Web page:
“From the late 1970s through to the late 1980s I used photo-booth machines to make my wacky pictures using masks and backdrops. I visited a booth at least once a month (often more than that) becoming known as a ‘boother.’ Some highlights during that time was winning a photo-booth competition on ‘Riverside’ a BBC2 TV programme in 1982 and articles in The Face and Time Out in the mid 1980s… During 1989 I heard of another photo-booth artist Saša Marković from Yugoslavia who not only did his pictures in a booth but used masks as well. I made plans and visited him in Belgrade twice (1990 & 1991) doing our first projects together and exhibiting work. We had both exhibited more work and by the time Saša came to the UK in 1994 I arranged a week-long photo-booth workshop in Glasgow, part of the Strathclyde University ‘Winterschool’ for us to expand our work and involve others. By the time of his next visit to the UK in 1999 I invited 11 people to take part in a days ‘boothing’ at the Nottingham Trent University. This became the first International Photo-booth Convention. In the 2 following years it was held in a public location in Putney, London with great success attracting many photo-booth artists and enthusiasts alike from places as far off as Germany, France and Yugoslavia and closer to home from Brighton, Birmingham, London and Nottingham…”1

Mix Up’s visits in September & December of 89 were followed by the two furious cycles Mixing with Mix Up I & II. The last one titled Faces, Eyes, Shapes and Colours or English summer 2002 was shown in Remont gallery in spring 2003.

“Mix Up locates his work within popular art; it’s some sort of urban folklore & he insists on the term artiste. What he’s doing is moving within the coordinates of surrealism, pop art & psychedelic art. He uses a rich color scale (oh those English booths!).”2

Microbe’s like a minstrel: he’s everywhere, performing in the streets, preaching on the air waves, seducing us in videos & documentaries, auctioning pieces for 5$, exhibiting in galleries. He passed through Prague in the summer of 2003 with the digitally animated video work shown on the Old Town Square for the In Out festival of the digital image. Here are some of his thoughts on global art streams:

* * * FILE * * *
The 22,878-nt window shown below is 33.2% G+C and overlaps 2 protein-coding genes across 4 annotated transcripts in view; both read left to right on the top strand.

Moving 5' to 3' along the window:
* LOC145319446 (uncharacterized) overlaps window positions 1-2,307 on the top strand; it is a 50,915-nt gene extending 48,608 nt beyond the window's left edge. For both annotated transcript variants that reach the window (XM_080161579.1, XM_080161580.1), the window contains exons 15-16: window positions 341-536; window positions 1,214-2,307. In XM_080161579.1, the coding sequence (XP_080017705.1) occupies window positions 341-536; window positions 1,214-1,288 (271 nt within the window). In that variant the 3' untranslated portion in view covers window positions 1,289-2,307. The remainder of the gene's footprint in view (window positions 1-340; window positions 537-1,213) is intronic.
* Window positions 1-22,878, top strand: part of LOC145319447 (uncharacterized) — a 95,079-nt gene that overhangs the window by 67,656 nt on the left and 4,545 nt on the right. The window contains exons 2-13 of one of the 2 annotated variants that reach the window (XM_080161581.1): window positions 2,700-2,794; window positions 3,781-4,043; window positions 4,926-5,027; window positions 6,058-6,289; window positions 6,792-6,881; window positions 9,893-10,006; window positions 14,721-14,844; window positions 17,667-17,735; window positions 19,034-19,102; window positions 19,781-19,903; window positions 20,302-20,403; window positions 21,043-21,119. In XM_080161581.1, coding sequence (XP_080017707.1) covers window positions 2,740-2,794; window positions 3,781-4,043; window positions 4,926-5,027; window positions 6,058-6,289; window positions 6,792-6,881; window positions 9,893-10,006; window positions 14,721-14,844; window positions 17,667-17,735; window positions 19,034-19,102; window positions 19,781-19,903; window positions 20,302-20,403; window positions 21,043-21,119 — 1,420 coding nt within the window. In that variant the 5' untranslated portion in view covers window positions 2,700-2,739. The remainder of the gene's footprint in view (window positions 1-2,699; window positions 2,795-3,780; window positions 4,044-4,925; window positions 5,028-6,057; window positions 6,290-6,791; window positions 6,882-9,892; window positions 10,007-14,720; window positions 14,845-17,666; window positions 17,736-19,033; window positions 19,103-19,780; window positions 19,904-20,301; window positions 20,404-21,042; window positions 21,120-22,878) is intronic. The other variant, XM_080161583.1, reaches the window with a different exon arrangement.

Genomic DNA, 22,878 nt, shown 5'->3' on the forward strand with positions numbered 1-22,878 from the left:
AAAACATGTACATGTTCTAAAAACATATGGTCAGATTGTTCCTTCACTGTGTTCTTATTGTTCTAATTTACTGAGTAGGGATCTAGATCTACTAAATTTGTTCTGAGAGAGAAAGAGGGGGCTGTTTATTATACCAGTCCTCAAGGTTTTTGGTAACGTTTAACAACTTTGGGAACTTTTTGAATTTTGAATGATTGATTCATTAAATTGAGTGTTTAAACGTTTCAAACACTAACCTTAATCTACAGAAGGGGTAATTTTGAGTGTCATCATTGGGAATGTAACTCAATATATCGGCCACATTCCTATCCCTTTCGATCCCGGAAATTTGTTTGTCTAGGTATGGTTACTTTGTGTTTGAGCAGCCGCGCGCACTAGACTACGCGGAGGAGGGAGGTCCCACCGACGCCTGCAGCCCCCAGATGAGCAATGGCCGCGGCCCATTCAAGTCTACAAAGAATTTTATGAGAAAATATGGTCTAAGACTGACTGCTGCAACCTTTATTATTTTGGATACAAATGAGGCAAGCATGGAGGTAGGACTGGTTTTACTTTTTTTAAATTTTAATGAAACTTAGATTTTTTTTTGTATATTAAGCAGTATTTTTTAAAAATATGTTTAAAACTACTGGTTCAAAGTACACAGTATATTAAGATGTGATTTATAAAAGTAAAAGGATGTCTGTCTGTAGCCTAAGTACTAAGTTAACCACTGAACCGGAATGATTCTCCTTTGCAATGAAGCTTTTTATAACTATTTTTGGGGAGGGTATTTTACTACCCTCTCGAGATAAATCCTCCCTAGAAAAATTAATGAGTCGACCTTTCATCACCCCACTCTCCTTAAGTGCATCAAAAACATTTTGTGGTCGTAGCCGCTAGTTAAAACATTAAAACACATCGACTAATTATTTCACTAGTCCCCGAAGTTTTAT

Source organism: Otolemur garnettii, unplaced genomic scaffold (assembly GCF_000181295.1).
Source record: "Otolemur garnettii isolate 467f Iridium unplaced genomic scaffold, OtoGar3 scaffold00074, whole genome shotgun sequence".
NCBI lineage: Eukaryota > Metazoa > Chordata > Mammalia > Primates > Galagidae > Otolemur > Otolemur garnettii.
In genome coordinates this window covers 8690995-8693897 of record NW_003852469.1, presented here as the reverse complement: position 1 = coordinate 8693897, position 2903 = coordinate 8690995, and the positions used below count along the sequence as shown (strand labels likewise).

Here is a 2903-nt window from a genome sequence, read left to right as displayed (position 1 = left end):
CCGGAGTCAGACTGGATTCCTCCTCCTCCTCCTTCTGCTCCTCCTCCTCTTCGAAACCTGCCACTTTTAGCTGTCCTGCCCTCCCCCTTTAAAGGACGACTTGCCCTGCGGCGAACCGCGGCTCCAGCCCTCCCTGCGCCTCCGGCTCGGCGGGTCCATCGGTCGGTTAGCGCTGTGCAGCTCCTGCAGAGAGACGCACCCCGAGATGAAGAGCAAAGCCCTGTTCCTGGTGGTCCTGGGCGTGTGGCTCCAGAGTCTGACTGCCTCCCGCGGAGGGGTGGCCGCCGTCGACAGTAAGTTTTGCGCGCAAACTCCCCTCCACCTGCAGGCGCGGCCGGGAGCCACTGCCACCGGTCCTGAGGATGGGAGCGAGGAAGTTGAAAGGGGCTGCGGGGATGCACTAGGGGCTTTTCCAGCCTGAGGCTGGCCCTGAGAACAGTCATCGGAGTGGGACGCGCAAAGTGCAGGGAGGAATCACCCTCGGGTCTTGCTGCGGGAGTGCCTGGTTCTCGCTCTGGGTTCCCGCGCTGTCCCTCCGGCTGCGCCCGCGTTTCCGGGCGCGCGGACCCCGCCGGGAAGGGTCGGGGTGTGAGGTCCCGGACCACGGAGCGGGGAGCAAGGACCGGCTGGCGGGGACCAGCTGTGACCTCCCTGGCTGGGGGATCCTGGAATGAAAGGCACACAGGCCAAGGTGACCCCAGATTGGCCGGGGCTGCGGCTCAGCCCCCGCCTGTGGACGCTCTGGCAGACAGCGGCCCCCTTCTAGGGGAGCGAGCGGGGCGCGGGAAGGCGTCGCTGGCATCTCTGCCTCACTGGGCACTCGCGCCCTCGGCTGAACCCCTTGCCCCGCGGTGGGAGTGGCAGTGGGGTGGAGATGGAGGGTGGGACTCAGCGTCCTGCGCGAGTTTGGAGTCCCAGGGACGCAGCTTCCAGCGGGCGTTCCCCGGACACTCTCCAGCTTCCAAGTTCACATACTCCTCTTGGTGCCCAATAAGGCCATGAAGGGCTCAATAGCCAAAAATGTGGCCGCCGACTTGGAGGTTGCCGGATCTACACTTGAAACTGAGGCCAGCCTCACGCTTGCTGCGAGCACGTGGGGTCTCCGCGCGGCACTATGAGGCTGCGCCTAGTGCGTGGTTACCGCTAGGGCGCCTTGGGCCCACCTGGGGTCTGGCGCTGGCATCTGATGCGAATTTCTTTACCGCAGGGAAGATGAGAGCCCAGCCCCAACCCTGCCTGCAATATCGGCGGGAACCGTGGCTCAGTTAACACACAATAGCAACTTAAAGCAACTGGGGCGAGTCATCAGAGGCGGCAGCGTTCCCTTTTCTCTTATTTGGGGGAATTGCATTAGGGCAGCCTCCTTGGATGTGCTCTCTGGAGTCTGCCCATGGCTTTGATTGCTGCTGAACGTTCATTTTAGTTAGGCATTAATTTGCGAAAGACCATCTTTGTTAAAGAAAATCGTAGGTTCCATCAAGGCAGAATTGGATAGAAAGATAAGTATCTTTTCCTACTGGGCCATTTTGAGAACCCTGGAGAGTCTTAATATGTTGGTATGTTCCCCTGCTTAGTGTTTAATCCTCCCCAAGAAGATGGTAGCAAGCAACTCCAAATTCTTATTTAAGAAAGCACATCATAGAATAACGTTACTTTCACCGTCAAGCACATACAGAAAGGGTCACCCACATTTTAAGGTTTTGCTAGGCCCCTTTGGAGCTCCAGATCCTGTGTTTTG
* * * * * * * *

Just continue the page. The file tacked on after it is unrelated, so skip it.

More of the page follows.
“I’m not successful in understanding art as a trademark or some closed group, some secret branch where confusing honors are being distributed. And as far as the ambient is contaminated by ‘ART’ all that’s left is the search for art around corners… There is a very strong tendency to treat the art which is oriented towards success and sale in the same way as other products which are determined for successful sale… Art is not a commodity, nor is it some kind of honor, and definitely not some kind of theoretical story; but nowadays we’re witnesses different attempts to replace art with some theoretical stories, and it has been submitted to different marketing & mercantile evaluations & treated like merchandise…

As far as the alternative is concerned, it seems to me there is now a very strong tendency to erase something that was once a turbulent movement in the pop culture of the 60s, 70s & 80s, and what was actually called the alternative scene. On one level, I’m going to criticize it by saying that everything I see around me, in other words the official & standardized image of the world, which is being placed throughout culture, media, science… is so dramatically different from the true image of the world, that one just has to accept that there is someone who is not a part of that menagerie, that circus… one who works & creates something on the side, but who is not a part of that pathetic fake drama, produced by the official, public scene. On another level, the concept of alternative has been distorted & contaminated. There are 2 main groups who call themselves alternative. One is the total losers, drug addicts, loafers, creeps, failures who could eventually be taken as alternative. The others are those who are selling the story about the alternative in the different places where the money & honor can be had. There is a whole network of alternative cultural centers all around Europe which are not alternative centers. There are loads of projects, budgets, non-government organizations and whatever else called alternative, but none of it has anything to do with the alternative. Generally, it is a big problem nowadays that there is a lot of ‘taking over’ (as the result of the media culture and many other things), so that terms take on inappropriate meanings, which are very often the diametric opposite to what the terms should express…

I think that the mission of Moderna is not over… Of course, there were different chimeras, clouds and mirages during the 80s & 90s, but the revolution is still in progress. In my opinion, the moment when the beast of capitalism is completely defeated & burnt, that will mark the end of Moderna. We are now witnessing a contra-revolution which is in progress around the world, so that every event is being postponed for a moment in the future…”3

Straight to the head Microbe! Kick the motherfuckers’ asses!!



1. Taken from www.mixup.org.uk.
2. Taken from the catalogue PHOTO-BOOTH WORKS, Happy gallery, Belgrade, 1992.
3. Autodidact — conversation with Microbe, interviewer Jelena Vesić, Moment no. 1, Belgrade, January 2003.